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Trauma-Informed Peer Support Across the Lifespan

Developmental Issues

1. The impact of violence is determined in part by the developmental stage at which it occurs, and children who experience trauma at a very young age, when the primary developmental task is to develop trust, may have their sense of safety shattered or develop problems with attachment.

A. True

B. False


2. For some trauma survivors, raising children may be both the biggest challenge and the biggest blessing of their lives, as demonstrated by each of the following EXCEPT:

A. Trauma survivors may not have had good role models for effective parenting and may need to learn the basics of how to support and nurture their children

B. They may be so fearful of losing their children that they avoid reaching out for help, especially if their own childhood included separation or abandonment

C. Women who grew up in families where trauma occurred are generally highly motivated to break that cycle, so they rarely have problems with bonding or discipline with their own children

D. A child’s behavior may bring back memories of long-forgotten or repressed abuse, especially as the child approaches the age at which the abuse happened


Women at Mid-Life

3. As women age, respiratory problems and chronic pain, which are both related to adverse childhood events, may increase and become harder to ignore, and situational and hormonal changes may trigger the emergence of old memories.

A. True

B. False


Strategies for Peer Support

4. Older women are more likely than younger women to talk directly about their trauma histories, probably because their generation was raised without the ability to discuss their issues through social media and they did not learn to communicate regularly through technology.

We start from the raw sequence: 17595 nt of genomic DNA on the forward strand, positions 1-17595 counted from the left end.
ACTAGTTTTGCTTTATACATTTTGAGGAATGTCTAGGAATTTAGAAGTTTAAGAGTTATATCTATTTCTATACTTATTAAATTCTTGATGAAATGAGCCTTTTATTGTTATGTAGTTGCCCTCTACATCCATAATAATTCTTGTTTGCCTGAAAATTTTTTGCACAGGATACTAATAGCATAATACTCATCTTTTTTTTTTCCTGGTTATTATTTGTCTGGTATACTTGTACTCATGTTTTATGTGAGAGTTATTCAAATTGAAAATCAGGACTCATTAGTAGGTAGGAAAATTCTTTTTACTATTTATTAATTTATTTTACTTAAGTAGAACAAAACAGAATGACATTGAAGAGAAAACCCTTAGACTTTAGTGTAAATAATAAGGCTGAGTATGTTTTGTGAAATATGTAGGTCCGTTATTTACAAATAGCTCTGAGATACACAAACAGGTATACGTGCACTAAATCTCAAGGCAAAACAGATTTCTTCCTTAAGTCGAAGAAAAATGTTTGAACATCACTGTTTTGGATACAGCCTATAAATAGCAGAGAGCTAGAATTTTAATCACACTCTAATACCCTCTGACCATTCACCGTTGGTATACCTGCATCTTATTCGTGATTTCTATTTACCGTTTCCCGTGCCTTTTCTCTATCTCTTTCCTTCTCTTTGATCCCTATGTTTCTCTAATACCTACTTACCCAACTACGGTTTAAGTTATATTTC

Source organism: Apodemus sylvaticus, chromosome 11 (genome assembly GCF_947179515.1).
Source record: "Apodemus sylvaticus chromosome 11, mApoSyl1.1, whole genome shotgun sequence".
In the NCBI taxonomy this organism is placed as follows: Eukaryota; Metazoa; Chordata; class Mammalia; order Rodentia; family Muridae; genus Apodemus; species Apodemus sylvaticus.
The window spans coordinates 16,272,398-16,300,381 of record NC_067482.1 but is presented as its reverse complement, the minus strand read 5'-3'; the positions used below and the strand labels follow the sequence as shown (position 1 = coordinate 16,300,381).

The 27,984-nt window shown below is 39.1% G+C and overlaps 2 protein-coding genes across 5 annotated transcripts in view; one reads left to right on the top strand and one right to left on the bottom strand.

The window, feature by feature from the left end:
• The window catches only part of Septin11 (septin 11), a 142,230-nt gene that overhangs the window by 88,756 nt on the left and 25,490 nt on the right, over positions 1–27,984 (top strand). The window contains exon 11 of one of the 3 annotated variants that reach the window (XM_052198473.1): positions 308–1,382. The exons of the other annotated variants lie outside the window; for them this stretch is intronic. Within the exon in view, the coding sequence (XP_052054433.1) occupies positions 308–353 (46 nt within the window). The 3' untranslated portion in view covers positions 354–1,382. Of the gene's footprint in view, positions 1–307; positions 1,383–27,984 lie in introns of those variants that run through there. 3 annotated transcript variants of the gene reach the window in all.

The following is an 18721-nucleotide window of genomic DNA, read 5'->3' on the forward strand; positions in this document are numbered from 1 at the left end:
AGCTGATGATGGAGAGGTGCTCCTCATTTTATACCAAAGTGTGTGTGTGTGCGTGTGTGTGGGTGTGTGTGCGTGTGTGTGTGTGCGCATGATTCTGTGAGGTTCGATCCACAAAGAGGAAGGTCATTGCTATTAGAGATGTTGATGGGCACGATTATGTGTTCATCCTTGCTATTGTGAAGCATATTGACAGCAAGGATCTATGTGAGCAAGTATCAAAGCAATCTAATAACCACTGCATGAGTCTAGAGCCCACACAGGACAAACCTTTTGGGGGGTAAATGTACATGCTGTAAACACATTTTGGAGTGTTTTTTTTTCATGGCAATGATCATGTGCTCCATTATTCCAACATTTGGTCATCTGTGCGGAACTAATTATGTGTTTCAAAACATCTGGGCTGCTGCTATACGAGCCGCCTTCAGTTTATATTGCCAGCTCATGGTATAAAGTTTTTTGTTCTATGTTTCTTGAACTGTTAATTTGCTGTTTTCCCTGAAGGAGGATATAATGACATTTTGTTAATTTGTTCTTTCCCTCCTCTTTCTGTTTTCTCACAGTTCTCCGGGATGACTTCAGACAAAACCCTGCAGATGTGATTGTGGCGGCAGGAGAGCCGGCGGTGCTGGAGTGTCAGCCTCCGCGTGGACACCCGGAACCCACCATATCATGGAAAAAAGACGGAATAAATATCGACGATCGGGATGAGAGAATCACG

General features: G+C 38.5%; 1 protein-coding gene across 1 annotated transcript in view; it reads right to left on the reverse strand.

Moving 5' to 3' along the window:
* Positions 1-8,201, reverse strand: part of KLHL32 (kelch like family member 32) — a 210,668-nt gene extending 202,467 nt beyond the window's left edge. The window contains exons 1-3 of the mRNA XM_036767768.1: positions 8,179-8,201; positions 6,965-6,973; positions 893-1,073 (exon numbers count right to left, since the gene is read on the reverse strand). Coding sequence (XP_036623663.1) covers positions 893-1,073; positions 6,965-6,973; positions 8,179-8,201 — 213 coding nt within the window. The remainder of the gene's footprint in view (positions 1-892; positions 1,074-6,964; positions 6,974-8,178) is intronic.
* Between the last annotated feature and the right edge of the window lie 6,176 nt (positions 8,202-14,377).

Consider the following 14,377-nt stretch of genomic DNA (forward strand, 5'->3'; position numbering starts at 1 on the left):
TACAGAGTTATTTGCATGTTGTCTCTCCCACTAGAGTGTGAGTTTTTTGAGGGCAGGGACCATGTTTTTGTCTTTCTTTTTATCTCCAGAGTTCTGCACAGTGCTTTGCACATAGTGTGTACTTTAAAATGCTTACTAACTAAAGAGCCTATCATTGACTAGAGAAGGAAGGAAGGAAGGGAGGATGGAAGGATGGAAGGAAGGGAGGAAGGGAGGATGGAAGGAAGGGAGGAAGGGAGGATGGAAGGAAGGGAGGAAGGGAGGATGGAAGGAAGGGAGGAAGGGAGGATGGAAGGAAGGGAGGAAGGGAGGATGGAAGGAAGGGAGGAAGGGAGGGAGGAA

A. True

B. False


Trauma and Peer Support Relationships

5. The role of the peer supporter is to develop relationships that allow women to use their own voices and to name their own experiences in order to reclaim power and control over their own lives, while emphasizing:

A. Reconnection

B. Compassion

C. Respect

D. Acceptance


6. Which of the following is NOT one of the principles of peer support in action?  

A. Peer supporters recognize relationship factors that keep women in dependent roles, elicit anger and frustration, or bring on the survival responses of fight, flight, and/or freeze

B. The focus should be on helping rather than learning, so that peer supporters and the women they engage will discover a larger, richer context for understanding and appreciating each other

C. Peer support relationships, with their emphasis on mutuality, provide an opportunity to shift the focus from problems and problem-solving to appreciating the experiences that have shaped each other’s lives

D. When peer supporters work as paid staff, they need to be careful not to get stuck in roles that limit growth and exploration


7. In trauma-informed environments, common experiences are emphasized so that people will easily feel connected to others and are able to find the same meaning in similar events.

A. True

B. False


8. The principles of peer support directly influence healing relationships by contradicting many of the destructive messages that women have internalized about who they are.

A. True

B. False


The Language of Peer Support

9. Everyday language supports individuals to move beyond the identity of “mental patient,” “addict,” or “inmate,” and allows us to make meaning out of our experiences and to have that meaning understood by others.

A. True

B. False


Clinical Language

10. Diagnostic and clinical language tends to be problem-focused and ___________, and typically describes what is “wrong” with the person and what needs to happen to solve the problem.  

A. Defect-oriented

B. Fault-targeted

C. Weakness-centered

D. Deficit-based


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